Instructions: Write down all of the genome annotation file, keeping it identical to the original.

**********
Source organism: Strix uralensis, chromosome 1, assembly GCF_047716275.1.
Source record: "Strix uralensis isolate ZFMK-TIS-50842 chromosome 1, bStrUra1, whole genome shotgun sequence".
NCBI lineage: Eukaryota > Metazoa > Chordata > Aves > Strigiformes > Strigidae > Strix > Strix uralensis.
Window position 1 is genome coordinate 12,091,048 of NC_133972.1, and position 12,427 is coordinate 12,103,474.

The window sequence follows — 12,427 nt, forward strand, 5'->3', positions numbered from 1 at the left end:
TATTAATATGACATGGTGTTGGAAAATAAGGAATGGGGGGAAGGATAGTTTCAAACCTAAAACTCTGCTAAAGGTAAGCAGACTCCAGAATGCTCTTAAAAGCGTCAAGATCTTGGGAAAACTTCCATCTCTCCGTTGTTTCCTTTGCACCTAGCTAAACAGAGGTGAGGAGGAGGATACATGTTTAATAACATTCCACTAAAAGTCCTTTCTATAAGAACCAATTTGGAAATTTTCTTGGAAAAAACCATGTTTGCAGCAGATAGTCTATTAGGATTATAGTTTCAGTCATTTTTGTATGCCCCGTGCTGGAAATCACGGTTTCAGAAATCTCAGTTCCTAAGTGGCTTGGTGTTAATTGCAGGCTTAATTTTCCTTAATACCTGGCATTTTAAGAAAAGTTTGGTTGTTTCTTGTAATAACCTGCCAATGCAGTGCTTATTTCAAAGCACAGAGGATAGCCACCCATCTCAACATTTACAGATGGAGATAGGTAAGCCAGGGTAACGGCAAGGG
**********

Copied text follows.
Source organism: Strix uralensis, chromosome 1, assembly GCF_047716275.1.
Source record: "Strix uralensis isolate ZFMK-TIS-50842 chromosome 1, bStrUra1, whole genome shotgun sequence".
NCBI lineage: Eukaryota > Metazoa > Chordata > Aves > Strigiformes > Strigidae > Strix > Strix uralensis.
Window position 1 is genome coordinate 12,091,048 of NC_133972.1, and position 12,427 is coordinate 12,103,474.

The window sequence follows — 12,427 nt, forward strand, 5'->3', positions numbered from 1 at the left end:
TATTAATATGACATGGTGTTGGAAAATAAGGAATGGGGGGAAGGATAGTTTCAAACCTAAAACTCTGCTAAAGGTAAGCAGACTCCAGAATGCTCTTAAAAGCGTCAAGATCTTGGGAAAACTTCCATCTCTCCGTTGTTTCCTTTGCACCTAGCTAAACAGAGGTGAGGAGGAGGATACATGTTTAATAACATTCCACTAAAAGTCCTTTCTATAAGAACCAATTTGGAAATTTTCTTGGAAAAAACCATGTTTGCAGCAGATAGTCTATTAGGATTATAGTTTCAGTCATTTTTGTATGCCCCGTGCTGGAAATCACGGTTTCAGAAATCTCAGTTCCTAAGTGGCTTGGTGTTAATTGCAGGCTTAATTTTCCTTAATACCTGGCATTTTAAGAAAAGTTTGGTTGTTTCTTGTAATAACCTGCCAATGCAGTGCTTATTTCAAAGCACAGAGGATAGCCACCCATCTCAACATTTACAGATGGAGATAGGTAAGCCAGGGTAACGGCAAGGG